The Courier News from Blytheville, Arkansas on July 8, 1946 · Page 6
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The Courier News from Blytheville, Arkansas · Page 6

Blytheville, Arkansas
Issue Date:
Monday, July 8, 1946
Page 6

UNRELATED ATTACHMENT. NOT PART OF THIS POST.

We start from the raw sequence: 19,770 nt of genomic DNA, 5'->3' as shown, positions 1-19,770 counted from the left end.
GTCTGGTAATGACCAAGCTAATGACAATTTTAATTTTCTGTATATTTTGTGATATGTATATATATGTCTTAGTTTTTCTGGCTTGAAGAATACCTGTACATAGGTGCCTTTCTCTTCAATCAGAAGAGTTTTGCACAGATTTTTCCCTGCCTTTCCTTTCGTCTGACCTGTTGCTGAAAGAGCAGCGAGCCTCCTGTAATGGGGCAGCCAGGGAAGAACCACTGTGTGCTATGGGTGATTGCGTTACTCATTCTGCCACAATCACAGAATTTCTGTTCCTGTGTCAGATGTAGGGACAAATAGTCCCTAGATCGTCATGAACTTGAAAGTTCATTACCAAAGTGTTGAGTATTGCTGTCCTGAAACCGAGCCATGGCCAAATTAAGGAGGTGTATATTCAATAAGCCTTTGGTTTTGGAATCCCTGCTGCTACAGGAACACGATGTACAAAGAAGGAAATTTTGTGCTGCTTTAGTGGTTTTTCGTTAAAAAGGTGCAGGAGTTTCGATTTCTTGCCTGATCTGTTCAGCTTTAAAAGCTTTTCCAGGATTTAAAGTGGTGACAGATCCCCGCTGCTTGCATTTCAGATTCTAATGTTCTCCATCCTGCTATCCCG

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BLTTHEVILLE (ASK.)] COURIER NEWS «LTTH»V^U» oomna vjnre I •« BtrthrrUte. , Oetotar*. Ull BUBBCWPnOM IJAnB eurter in Uw ett* of HytMfUto «r town wtxn orritr Mnta to wined. Me per wctk. or Ik pn By null, wtthla a rwUn «r «• 13.0? for rtx months «LM for ttan* nun Wdd* M mil* no* |1«M v*r H n B ' *? G & c I K Pay ; Either Way "A" news item 'originating ' in Washington recites that food subsidies which expired with the OPA made 'the. average- customer's grocery'.bill $12'a year lower'than it otherwise would have been The statement came from "foods officials" and evidently was issued -in ail effort to encourage support among the consumers in the determined strug gle-lo muster votes in Congress to res- < siirect the OPA which has been dead officially since July 1, and so ineffective for months that it should have been buried long ago. What the Washington "food officials" might well have included in any frank and full discussion of the subsidy situation is that the death of the OPA and resulting loss of. subsidies on foods merely shifted part of the high cost of living from the taxpayer to the consumei, who are one and the same ' Taxpayeis have been paying the snbbidies, which the Washington officials say amount to $12 a jear on the average consumer's food ^bill. Now that the dan j man, and the other producers of foods cannot collect their subsidies ilom the government they hiust collect it directly from the consumer. x - Blythcvilie consumers aie observing the effects of the change They had been paying 14 cents a quart for milk i§> until OPA authorized a one-cent m- cfease a few days before its, demise Tk> the 15-cont authorized price paid by t|ie consumer was added a two-cent subsidy, which the government paid to the dairyman and this meant that he was getting 17 cents for every <fcjart •of milk sold at retail. » ^Wifti the OPA out of the picture and his subsidies from the government' lost, f the dairyman has.elected to m- cr^ase 4 thp price to make''it i include the compensation he had been receiving front-fine goverriment. *lt makes little , difference whether the .dairyman gets' his subsidy, or ' charges nil production costs directly to , the ccnsumer If the consumer pays it direct to the dairyman, he can. elimin- ate'at iot of jobs y for bureaucrats, and as;a taxpayer save some money. >How much' , .;Th e same news story recited that food^ubsidies m effect jyne 30 Were costing^the government ^(the -taxpayer, if';you please) |l,455,boO,o6o" a year Most of this went for subsidies on milk and meat. The subsidies on butter, cheese and a few other items had been removed earlier and were followed by OPA-approved increases in prices for these items. Subsidies on food alone, had OPA been kept in force another year, would have taken about five per cent of the total budget for financing the federal government during its first full peacetime fiscal year. To that pro|>crly should have been added the cost of operating OPA, and that runs into money, too. About n year ago OPA was cutting- down expenses and in Arkansas reduced the number on the payroll to the point that ?1,000,000 a year was saved in ihis state on salaries alone. , . . All of this is money the taxpayer has been saving since July 1, and will more than offset any increase in the 11 of groceries which can be traced to the loss of subsidies paid to the producers of meat, dairy products and other foods. Noble Experiment Lot's all stand and give a cheer for the Perc Marquctte Railway, which JH launching an experiment to banish tipping in its dining cars as a "tyranny of custom." , Tipping is the bane of 'the city dweller's and the traveler's existence. It has become' degrading to both the giver and receiver and a breeder of ill- feeling. No longer is it a gesture of gratitude. It is the price of minimum courtesy and -an escape from embarrassment. ' The urban dweller finds that he must tip an increasing number of persons— the head waiter as well as the person who serves his food, the -hat' check girl, the doorman, the cab driver, the barber, the delivery boy, the janitor, the elevator operator, the bartender, and so on and on. - .•'•'..' It is no secret by now that in many places waiters get practically no salary from their employers, and arc dependent os the customer for their living. Most hat check concessions pay their employes a modest salary, and pocket a small yearly fortune after paying a .place of business a big price foi the privilege of installing n pretty girl behind the counter and gathering in the suckers' quarters arid hjflf-doii lars. •••••. The whole business is unfair, undemocratic, and a thorough nuisance as well as a considerable expense. We hope the Pore Manfuotto's experiment •assumes epidemic proportions. SO THEY SAY Labor U.ielf woufd"~;icnelit from an "honest : and statesmanlike revision and amplification O l r\ffting laws, designed to apply to unions as to other special/interests clear principles of public responsibility.—Dr. Everett Case, president Colgate U. * * • We intend to secure a i:ra.-,tlc Improvement In living conditions all over the world and in every way.—Trygve Lie. UN Secretary General. Qi^ncral Duty •y LUCY AGNES HANCOCK 'l.h Ucy Aji» HonCKfc Kttrftvnd by NEA SERVICE, XXVII : days passed during Vlncli Sally did little more than Ijl nodtin answer to Doctor Hallock's blue 151 greeting. And in the meantime, "I she Jiad fallen completely in love said ,with her patient, Doctor Jefferson Chinning, noted writer, historian, jil 'lectiirer and teacher, a bachelor aged sixty-two and looking twenty .yeafs younger even in his present Jcon^ition So it .was that one bright '.rooming she was^happiiy bathing ithc'-patient, gently: massaging his .aching back and. adjusting pillows jat just the proper;angle to insure •-support and the maximum of com- ifortjnd even though lie" submitted Jto her ministrations submissively, ;it \yas quite apparent that he dis- •liked being fussed over. ' f Doctor Clianning was • distiri- r guishcd looking even in his somewhat battered state. A strip of adhesive adorned one temple cov- erinjj a long jagged gash held together by. numerous intricate (stitches. His. neck, forearm arid khoulder were firmly bandaged •nd his l^ft loot and ankle were in *a east' His white hair, thick md curly, had been brushecHnto IU; usual npphng order (Silly T&fA his hair His VanDyke beard •nm trim es always and his keen bWe eyes looked out on the hos- pioi w»rd with avid curiosity He •s his nurse stepped back her handiwork if I mitht tie a nice pink around your curU, Doctor fjCMoninf, you would be absolutely ~ "~ An *»id, her jray eyes 'thicre»t»»ns»ldaini. ' I at an to expressions on the fnces of my callers. Go ahead, my clear. Bring on the pink Hbon—or should it be blue to match my eyes?" favor pink, judiciously, Doctor," Sally 'to match the color in your cheeks. But seriously, Doctor Channing, you do look a lot better this morning. Arc you quite comfortable? Is there anything you want?" * * » "TffHAT a question! Of course there are things. I want. I want to get out of thisTcd, for one thing, and I vsnt to walk down Main Street on two gotd feet, stop a.^Mike's for my usual morning paper and .a brief chnt then on home to romp with George nnd to breakfast— a real breakfast — Grapefruit, bacon and eggs with Tresh hot roUs and plenty of butter and at least two cups of black coffee. Oh, maybe I should relish a fresh finger cooky with my second cup of coffee." 1 The Ctrorge?" handsomest and ugliest English bull you have ever seen. 1 c*n vouch for that. He's really superb." ; Sally liugfted. "You poor abused man! But honestly, was that your norm*! breakfast, Doctort The Chief—" "Now, now, my dear," he cautioned ' 1 neyer said that was my normal bieakfast or my usual routine, did I? I said that's the way I want it Remember?, The facts arc that I'm a meager break/aster and seldom walk before breakfast. As for George—well, George belongs to the Never-never Land of rny !» r fp m '—to , the might-have-been Well, Go Ahead and Jump, Then! MONDAY, JULY 8, 1940 * r IN HOLLYWOOD ... "i | are the work of , pousy little fellow Ky EKSKIME JOHNSON NKA Staff Correspondent HOLLYWOOD; juiy «. —Hollywood's chief tourist attractions are the slur caricatures on the walls or the Brown i Derby restaurant. Many of 1 thcar " '' a licsjicctncleU, who Ixildly sli-ns them Meyer is the last! name. After 10 years! In Hollywood, Zel lias crashed the hiovics. Or, rattier, his caricatures jiave. Albert Basscrijian draws caricatures in the pjcture "Bel Ami." Producer Al Leum gave Zel the Job of providing caricatures of George Sanders, Ann Dvorak, Marie Wll>:on, anil other members of the cast. Zel said that John Carradine was Ills easiest subject. "He's.Just a skull \vlth skin." George Sanders was his toughest. "He escaped me." Zel's business is throwing Ijrlck- bats with a ncncii. Dut George Haft was the only celebrity, Zel said, wliose caricature ever made him angry. "He tore it U]) ami said: 'Zel, why do you do things like this to people?' " "I'lCKLKD" 1'KNCII.KR One night Zel ,vas invited to a e Hollywood parly to draw carl- atures of the yucsts. "A waiter kept slipping me rinks," lie said, "and 1 got a T'.tllc 'igli. I've always wondered what lint last caricaiurc looked like, list before they carried me out to he laxicab." Edward G. Robinson r. WASHINGTON COLUMN Supreme Court fExperience I was a lad I wanted a 'dog—but.— well, I wasn't allowed lo have oni —in the flesh. So George and I romp in the spirit—just as I least on things they \v-arn rtie are bad for me—in the spirit. It's a good way, my dear, and hurts no olie." "You're wonderful!" Sally told him sincerely. "It's a joy to tcke care of you. I feel I receive far more help from you than I con possibly give you in return—snir- I great Jefferson Channing, played a I game—retreated to an imaginary | world when everyday living rove i. too much for him. For the rst time in days Sally cxperi- nccd complete case of conscience. * *. * 'T'HE blue eyes of the man in the ' bed closed for a moment and Sally wondered if she had been too ctlusive. But the lips quirked in merriment and he whispered: •Thank you, my dear. I'll save that accolade to tell my sister, Kate, thinks I'm quite impossible. 3y the way, have you heard from ler this morning?" Sally shook her head. "Not yet, Doctor Channing. But no doubt she will be along shortly. I only lope all the people who telephoned yesterday won't decide to come tn masse. If they do, I shall have to turn them away. Doctor Richirds stipulated three visitors—five at most and singly, limiting their calls to fifteen or twenty minutes. But you arc so much better' this morning—" "It's all nonsense k««ping rrie isolated like this," the pati*rtt protested. "I feel as well is anyone could trussed up like a fowl ready for the oven. I want visitors—I need them. The more the merrier— l; Sally shook a finger at him. "You know better than that, Doc- Channing. Suppose I use my By I'HTKR KDKON "" V° rr0eSP .?" >!e " t July B.-lhe ,:e, cords of present Supreme Court > Justices reveal a surprising lack of • udlctal experience be[orc appoint- ncnt to the highest tribunal. Con- rlrnintlon of Fred M. Vinson as chief Justice will make him the nan with most lower court background. It's a mere five years. Four of Lbem were spent as associate justice of the District of Columbia ourt or Appeals. The fifth was spent as chief judge of tiio ^mergencv Court of Appeals tor Price Control: Vlnson apparently did all right: There were no complaints. But' there was nothing about his record that was In any way distinguished. The only other Justice with any ixncrlcnce on the bench prior to his 'Supreme Court appointment is Wiley Rutlcdge. He also served four years on the D. C. Court of Appeals. But' that's the sum total— nine years of judicial experience — an nv- age of one year per member. Maybe that Isn't quite accurate, cither. Justice Hugo LaFayette Black served 18 months as a iwilce court judge in Birmingham back around 1910. It would make even a Philadelphia lawyer sweat, however, to prove that saying "30 days" and i"fio ami costs" to a bunch ol idrunks and bums (nullifies a man :lo become senior justice on ilic Supreme Court of the United ; States. Black's other legal experience was as a county prosecutor for two years, a general practice lawyer inr six, and a U. H. senator 'or 1'J. A distinguished career, no douln. but not what it should take to make a top judge. The same is true of all the others. REKl) WAS SOLICITOR GK.N- EBAI. BEFORE APPOINTMENT Justice Stanley Heed, uclore appointment to the Supreme Court m 1938, served as counsel [or a connli: of atphtrtjct agencies and as U. S. rolicilor general for three years, Justice William o. Douglas seivoti three years on the Securities and Exchange Commission. Felix Frankfurter n ml Wiley Rut. ledge were both professors ol law. (he former at Harvard. ( he launr at Colorado, Iowa, and Washlnplmi University In St. Louis. Franklur- tcr even declined Governor Klv's appointment lo the Massachusoli.'! Si""-rme rouil. In 1D32. Frank Murphy and Robert H. JacKsun were toimcr attorneys L'en- cral. Murphy was in politics as governor or Michigan nnd the PliiL- Ippines. Jackson, like Reed, hao also been U. S. solicitor general. Harold H .Burton was a lawyer and mayor of Cleveland, then U. B. senator from Ohio for only lour years. when President Trumnn named him to Ihc Supreme Court last September. This .sail lack of previous experience on the bench presents the opportunity for serious criticism of the American judicial system. It also offers a plausible explanation for the squabbles and disscntlnns. the five-to-four decisions, the philosophical arguments between conservative and liberal factions which have characterized the Supreme Court's performance in receat years As the late ChlcC Justice P. Stone Is reported to have sa'.ft. his principal trouble with the Cour: was that the Presidents never son; up enough real Judges So set otn the work. Tlie present court may be madp up of entirely capable, and ev.'i vyjip can be dialled into Uic \i'.e- /cnfeue supremo Court,? The franMr •Jj£>wetk- search by President TIP- nsan to find n successor to Cli Wsf Ice Stone .is :in admission that ihe judicial lalcnt in the United States and on the Supreme Cour: Itself is at an extremely low ebb. Scanning these state and federal courls, the President's scouts could find no one big enough for the Supreme Court job. Why not? Nebraska lias 70 organize:! soi conservation districts, covering 62 per cent of all land in the slaje and 82 per cent of all farms 1 and ranches. • SIDE GLANCES by Oalbrattk clluUig , " o'ut cd," Zel recalled. "Thou IW'S.son smiled nnd said, 'Very' good.'~Tlici! everyone else ;<t, the table smiled." came lo Hollywood from Montreal, Canada, liLs' home town, via commercial Kit work In New York His ambition in life Is t o | )c „' great painter in oils, nnu his yreat- osl sorrow is that he can't keen a girl friend. "1 draw n caricature of a Bill and she sets mad and won't speak to me again. I'm still looking lor a perfect woman •— a woman I tlon'l want to draw. S1250-KKKSS DtSIONKR A former architect, we just discovered, designs clothes for Doris Cuke Cromwell, Arleen Whelan, Llzabcth Scott, Je.nn Arllnir, Mrs.' William H. Vandcrbilt, mirtegiirdc, and Irene Castle McLaughlin. The fellow's name is Lange, and he was born in Paris, where lie worked as an architect, then switched to tile couturier business. Lniigc—lie hesitatingly admitted Hint his first 'name is Sam—docs M well in his NC-.V York salon (prices: $250 to $1250 per dress) that he once turned down a lucrative fee lo design sonic clothes for a lictty film queen. Declining without thanks, Laiige said, haughtily: "I do not make slip covers." Lanuo designed (he gowns for I.nfon M:i!in-i in the Broadway- bound revival oi "Roberta." One <>! them should be the sensation of Hie fashion year. He says it was Inspired by " Salvador Dali's I able. ! "Everyone except. Robinson snecr- signed all of her clothes. President VERTICAL 1 Jest 2 Indian 3 Near 4 Memorandum 7 Ancnt 8 Unit 0 Back of neck 10 Stone-cutter 12 Locations 13 Melody 15 Any 17 Arrived ID Weasel-like beasts HORIZONTAL 1,5 Pictured President of. Argentina ' 10 Adage 11 Amphitheaters fi 5?' sp , .,.,,. C Therefore 13 Extract H Flavor 16 Heroic IB Employ 19 Advisor 21 Greek leller 22 Negative 23 Note of scale 24 Plural ending 26 Type measure 20 Reply 27 Come in 29 Judgment 31 Skill 32 Vegetable 33 Art style 35 Gambling '* game' '• 38 While' ' 39 Preposition 40 Nova Scotia 1 (ab.) 41 Down (prefix) 42 Belongs to it 44 Dug 49 Nipped 50 Drink heavily 52 Image 53 Partner , 54 River of his country TtR Flies 58 More docile 59 Sea eagle 23 Iron (comb. form) 25 Appears 2B Light brown 30 Catch (coll.) 33 Pace c-1 Debar 3 1 ! Redacts' 37 Network 43 Young oyster <15 Yearn 'IB Hebrew monll 47 Accomplish 48 Otherwise 40 Undo Shed 51 Age : 53 Male ;. !i5 Exist 57 Either Boarding House with Maj. Hoopie "1 !i(>tii;lil this up-lo-llic-minule bnok on juvenile «lr- liiU|ii(.'iR-y—il worries me how stubborn and hnnl-boilcd '" • •» lie is ik-tiuimlin.n liis bottle.!". _ THIS CURIOUS WOULD brllliaht. lawyers. But lawyers. Mot trained judges. Tlic best law„ , . In the country would probably callers;—let in ths ones least likely, make the worst Judge to excite you?" '. i 1 ' All right then, wlmi's the ro«'-- Tlie doctor laughed delightedly, ter with the lower federal wnr-s "You're good, rriy de'arP' . , arid the st,il c courts',' that '<r,.n aren't producing more rookie^i own judgment and sort of sift your •\ HAVE LIVED FOR CENTURIES OM SOIL THAT CAME FfM\\ WE, TEMPERATURE CAN BE ESTIMATED BY THE NUMBER OF A CRICKEr CHIRPS FZR MINUTE.. *'A BALL PLAYER CAN sTWKEour WITHOUT STRIKlN<S>"-S>^ >\RS. 60ROON HILL, 7-6 VUP, M117. HOOPLH.'WCOP 5A.VS, . ACCIT5EKJT? SANS TO TU' COP. VUP, BUT LOOK HERE,rsAvr..! W:NO\M FAULT IT VJPfe, BOT HCXM'D I F£EL IF TL. WAS AT FAULT HOU WAS LIKE TO SEE BOTH SIDES, PliT IWYSEUf- Iri THG OTHER. i5 FELLA'S PLACe/ VMRIH.' WHYDONST S'JU POT YOURS ELF u-4 SOUR mo Trie S«V THE TRAILER. GIFT Wfe VMONiTWrWVTILU CHRISTM.PIS, " _ ALL COMES BACK. TO Out Our Way. ByJ. R, Williams =& ...JiEXTj.Csuia. we Ijve without birds? _ SCOO —THE WALRUS -& OUTDOOR. MEM.' WHEN UWCLE ART. CAME FROM ALASKV WE HAD TO SIT OM THE PORCH IW BER./ HEAR. THAT, BLIT CAWT WE SIT 1M THE HOUSE ? THE h(osourroe ARE AWFUL.' MOSQLIITOES' ITS TOO STUFFY IWSIDE—WELL, LIKE I SAID, THE NATIVE GIRLS OM THE 1SLAMP WEREN'T ! _ '. n liLAMU VJtKtMTI^ DECEMBE ft IPVT "^^"^g